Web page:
Military Strengthening

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When analyzing armed conflicts, most of the attention is given to the performance aspect of the two sides. Not enough attention is given to the no less important factor of force building, meaning the way in which the military forces were constructed over the years.

Many countries today still stick to the old concept from World War II. This concept emphasizes the quantity and quality of the fighting platforms (Tanks, Planes, Ships etc.) as the most significant parameters affecting an armed conflict’s outcome.

However, this concept is no longer valid in the 21st century because in the armed conflicts of today, the aircraft’s speed or the tank’s maneuverability are not so much important as the quality of the systems which are installed upon these platforms such as anti-missile electronic defense systems, radars and long range missiles capable of overcoming other anti-missile systems.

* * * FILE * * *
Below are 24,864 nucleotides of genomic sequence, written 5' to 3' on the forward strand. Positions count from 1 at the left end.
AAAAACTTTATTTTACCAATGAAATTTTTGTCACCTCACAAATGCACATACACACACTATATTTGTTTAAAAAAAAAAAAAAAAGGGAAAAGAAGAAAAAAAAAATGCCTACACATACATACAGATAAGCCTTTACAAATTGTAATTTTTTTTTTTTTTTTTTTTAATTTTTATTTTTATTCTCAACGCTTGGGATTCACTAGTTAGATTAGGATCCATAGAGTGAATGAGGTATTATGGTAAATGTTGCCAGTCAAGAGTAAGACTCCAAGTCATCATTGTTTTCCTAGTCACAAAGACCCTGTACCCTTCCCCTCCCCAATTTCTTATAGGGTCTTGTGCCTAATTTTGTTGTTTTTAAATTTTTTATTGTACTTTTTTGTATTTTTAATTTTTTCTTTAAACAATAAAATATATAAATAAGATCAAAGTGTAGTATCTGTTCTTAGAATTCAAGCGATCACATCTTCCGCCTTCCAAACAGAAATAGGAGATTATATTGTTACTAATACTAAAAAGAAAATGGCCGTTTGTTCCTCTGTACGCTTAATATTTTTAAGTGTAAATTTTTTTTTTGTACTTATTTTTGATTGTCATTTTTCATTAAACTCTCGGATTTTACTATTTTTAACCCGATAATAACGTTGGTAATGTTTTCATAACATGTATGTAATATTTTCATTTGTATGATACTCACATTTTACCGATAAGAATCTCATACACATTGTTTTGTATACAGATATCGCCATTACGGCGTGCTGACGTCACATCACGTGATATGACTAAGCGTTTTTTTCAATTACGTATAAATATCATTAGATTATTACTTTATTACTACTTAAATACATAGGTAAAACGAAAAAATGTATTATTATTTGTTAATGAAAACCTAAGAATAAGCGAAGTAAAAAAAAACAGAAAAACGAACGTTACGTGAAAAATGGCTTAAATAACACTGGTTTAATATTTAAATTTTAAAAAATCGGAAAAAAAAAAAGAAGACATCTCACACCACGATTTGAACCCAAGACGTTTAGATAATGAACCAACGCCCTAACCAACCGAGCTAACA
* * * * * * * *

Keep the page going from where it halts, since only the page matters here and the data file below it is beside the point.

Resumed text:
In other words, upgrading the weapons and defense systems is much more valuable than renewing the platforms. This change in the way modern militaries should manage their procurement along with other crucial insights, were already recognized by general Eiland over 20 years ago when he headed the IDF’s planning branch.

General Eiland is considered to be a worldwide expert in the way modern military forces (including navy, air force and army) of today should be built, taken into account both operational and economic considerations.

Thus, Eiland can greatly assist law enforcement agencies and national defense ministries in getting maximum security and military capabilities out of limited budgets.

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